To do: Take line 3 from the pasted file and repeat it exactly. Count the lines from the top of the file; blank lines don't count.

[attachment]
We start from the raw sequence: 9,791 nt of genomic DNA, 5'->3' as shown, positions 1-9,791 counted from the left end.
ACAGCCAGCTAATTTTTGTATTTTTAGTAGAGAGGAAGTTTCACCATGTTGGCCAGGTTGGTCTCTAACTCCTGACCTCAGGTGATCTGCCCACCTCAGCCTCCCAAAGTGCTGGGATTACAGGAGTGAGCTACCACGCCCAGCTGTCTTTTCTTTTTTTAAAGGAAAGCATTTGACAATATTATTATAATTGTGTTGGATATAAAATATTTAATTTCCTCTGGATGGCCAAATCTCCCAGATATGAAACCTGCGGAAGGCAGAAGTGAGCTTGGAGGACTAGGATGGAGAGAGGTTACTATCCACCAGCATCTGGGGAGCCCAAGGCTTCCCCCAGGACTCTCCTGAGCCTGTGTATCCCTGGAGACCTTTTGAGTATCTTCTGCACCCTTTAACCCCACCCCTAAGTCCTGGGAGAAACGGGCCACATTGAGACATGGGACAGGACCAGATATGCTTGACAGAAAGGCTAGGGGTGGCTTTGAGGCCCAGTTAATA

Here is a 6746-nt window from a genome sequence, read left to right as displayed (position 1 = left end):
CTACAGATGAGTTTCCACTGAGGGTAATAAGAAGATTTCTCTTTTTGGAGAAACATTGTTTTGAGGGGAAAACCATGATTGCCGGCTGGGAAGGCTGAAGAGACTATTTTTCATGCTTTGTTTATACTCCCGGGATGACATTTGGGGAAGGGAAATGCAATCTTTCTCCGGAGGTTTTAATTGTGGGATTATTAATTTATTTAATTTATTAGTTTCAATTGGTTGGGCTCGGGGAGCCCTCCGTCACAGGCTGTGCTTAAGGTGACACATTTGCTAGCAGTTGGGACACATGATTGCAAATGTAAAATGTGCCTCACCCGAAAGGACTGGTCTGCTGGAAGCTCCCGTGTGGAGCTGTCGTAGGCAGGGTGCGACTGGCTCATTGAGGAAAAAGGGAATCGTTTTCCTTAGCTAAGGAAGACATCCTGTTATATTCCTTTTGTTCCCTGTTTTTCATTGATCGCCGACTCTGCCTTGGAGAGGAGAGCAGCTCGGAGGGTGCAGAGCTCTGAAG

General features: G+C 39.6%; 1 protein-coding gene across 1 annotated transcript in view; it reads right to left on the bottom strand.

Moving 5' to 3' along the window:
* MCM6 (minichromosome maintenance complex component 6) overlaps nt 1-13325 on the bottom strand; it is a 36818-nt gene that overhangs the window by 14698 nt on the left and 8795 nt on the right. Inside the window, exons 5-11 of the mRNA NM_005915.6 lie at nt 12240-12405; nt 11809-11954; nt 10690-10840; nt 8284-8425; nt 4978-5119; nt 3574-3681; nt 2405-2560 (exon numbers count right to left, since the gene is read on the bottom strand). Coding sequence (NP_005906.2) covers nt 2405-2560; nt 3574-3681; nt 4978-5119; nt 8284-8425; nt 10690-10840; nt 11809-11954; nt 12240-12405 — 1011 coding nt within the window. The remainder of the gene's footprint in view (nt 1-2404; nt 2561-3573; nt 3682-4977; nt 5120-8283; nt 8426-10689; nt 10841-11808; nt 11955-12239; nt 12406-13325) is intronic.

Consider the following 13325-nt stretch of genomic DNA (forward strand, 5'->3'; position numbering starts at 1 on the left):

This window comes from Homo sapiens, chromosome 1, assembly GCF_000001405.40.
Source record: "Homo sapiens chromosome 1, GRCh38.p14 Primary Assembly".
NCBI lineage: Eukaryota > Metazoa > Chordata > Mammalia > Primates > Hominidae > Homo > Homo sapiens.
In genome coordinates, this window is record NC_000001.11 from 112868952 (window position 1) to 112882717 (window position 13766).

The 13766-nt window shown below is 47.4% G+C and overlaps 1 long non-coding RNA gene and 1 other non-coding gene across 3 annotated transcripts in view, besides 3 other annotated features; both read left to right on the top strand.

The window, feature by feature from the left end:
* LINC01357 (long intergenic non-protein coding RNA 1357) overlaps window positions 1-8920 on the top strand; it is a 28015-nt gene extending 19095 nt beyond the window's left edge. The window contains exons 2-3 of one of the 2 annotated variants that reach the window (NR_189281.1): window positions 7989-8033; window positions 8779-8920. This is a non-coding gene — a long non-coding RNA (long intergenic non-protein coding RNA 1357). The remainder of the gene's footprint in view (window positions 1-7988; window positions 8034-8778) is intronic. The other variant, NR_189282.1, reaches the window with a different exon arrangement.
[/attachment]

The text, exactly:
Here is a 6746-nt window from a genome sequence, read left to right as displayed (position 1 = left end):